It is important to note that organic farming improves groundwater conservation and soil quality. It reduces pollution and generally improves the environment.

Common organic foods include vegetables, fruits, meat, and dairy products. Some processed organic products that are widely available include cookies, breakfast cereals, and sodas.

Organic foods may be richer in nutrients

Several studies have been done concerning the nutrient content of non-organic and organic foods. The results from these studies are mixed. This may be due to the natural variation in food production and handling.

But then, there is some evidence that organic foods may have higher nutrient content than non-organic foods.

Organic crops have more vitamins and antioxidants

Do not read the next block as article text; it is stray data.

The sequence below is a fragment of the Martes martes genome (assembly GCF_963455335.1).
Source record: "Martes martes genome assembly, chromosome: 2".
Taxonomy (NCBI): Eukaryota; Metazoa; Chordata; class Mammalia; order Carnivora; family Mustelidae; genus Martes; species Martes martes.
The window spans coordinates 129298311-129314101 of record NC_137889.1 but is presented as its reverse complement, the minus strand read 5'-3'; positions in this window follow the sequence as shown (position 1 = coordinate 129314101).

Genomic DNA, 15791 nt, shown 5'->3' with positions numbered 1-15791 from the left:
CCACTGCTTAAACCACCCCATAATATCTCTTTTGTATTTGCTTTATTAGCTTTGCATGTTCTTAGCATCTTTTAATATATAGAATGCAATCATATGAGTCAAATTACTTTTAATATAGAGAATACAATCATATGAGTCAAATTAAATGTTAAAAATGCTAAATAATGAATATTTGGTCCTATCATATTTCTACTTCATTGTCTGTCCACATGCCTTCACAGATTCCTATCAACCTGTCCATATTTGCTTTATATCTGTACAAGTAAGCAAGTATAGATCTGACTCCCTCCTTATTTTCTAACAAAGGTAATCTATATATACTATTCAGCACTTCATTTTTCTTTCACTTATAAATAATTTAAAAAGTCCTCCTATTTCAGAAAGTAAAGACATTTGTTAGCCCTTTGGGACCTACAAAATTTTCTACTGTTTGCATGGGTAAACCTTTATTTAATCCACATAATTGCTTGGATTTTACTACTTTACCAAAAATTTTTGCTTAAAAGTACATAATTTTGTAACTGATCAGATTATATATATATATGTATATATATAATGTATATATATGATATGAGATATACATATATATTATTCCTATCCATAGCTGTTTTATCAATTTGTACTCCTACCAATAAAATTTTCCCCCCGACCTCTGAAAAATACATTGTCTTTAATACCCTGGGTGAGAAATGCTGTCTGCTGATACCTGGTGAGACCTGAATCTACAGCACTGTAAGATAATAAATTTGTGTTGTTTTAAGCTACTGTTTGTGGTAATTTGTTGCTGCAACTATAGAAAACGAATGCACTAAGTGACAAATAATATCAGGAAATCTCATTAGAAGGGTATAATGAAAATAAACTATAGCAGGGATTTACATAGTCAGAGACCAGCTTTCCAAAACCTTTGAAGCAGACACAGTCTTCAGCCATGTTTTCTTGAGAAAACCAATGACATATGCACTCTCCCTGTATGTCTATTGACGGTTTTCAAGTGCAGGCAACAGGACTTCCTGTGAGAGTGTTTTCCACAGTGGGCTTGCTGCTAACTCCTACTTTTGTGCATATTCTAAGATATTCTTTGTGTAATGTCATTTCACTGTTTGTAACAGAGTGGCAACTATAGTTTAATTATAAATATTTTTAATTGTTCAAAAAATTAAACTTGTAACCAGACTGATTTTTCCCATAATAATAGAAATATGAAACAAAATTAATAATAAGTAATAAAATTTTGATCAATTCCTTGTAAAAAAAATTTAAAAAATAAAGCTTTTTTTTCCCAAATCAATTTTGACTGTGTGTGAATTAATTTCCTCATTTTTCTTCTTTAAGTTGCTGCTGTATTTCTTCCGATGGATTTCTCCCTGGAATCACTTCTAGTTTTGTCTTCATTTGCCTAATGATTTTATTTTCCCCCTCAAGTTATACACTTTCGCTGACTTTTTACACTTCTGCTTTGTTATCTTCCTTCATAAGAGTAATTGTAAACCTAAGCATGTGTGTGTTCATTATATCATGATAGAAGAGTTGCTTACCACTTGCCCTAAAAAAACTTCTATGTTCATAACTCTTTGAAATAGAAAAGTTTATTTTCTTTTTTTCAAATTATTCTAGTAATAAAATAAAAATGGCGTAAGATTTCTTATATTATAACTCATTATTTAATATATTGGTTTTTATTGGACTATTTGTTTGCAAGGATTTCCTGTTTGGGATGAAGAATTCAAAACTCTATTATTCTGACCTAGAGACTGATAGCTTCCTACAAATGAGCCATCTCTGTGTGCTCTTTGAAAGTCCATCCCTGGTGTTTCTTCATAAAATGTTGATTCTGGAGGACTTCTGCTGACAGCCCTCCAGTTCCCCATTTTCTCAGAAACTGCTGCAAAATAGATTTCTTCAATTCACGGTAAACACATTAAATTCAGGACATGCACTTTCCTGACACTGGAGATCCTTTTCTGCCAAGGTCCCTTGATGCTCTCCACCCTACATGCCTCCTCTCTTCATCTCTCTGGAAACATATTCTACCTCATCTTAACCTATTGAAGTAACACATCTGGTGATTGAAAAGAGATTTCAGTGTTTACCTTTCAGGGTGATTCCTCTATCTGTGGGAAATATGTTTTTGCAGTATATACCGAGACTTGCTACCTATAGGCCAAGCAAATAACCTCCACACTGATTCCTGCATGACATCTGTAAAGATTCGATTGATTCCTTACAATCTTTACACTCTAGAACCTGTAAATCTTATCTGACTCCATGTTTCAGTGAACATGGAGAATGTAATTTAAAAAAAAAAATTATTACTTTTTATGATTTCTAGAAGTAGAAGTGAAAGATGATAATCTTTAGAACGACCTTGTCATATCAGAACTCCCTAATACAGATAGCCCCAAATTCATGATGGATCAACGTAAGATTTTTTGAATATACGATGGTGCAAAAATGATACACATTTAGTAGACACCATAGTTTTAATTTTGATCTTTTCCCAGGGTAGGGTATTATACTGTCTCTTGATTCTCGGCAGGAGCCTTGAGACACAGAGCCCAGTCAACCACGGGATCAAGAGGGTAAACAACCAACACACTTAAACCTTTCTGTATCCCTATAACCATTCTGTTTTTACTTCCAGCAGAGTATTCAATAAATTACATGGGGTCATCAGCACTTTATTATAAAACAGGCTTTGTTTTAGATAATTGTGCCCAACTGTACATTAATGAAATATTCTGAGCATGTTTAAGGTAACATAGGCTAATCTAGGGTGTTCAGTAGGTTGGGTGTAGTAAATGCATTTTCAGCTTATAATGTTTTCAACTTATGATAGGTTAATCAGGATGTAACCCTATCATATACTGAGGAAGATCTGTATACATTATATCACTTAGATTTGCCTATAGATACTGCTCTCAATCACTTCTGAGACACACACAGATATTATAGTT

Results from several studies show that organic foods contain high levels of certain micronutrients and antioxidants, including zinc, vitamin C, and iron (3, 4, 5, 6).

It is important to note that the antioxidant level in some of these foods may be up to 69% higher compared to non-organic foods (6).

A particular study found that organically-grown corn and berries contained 52% more vitamin C and 58% more antioxidants (5).

Also, a particular study found that replacing regular vegetables, cereals, and fruits with their organic variants could increase the antioxidant content of the diet. This was similar to doubling one’s daily portions of vegetables and fruits (6).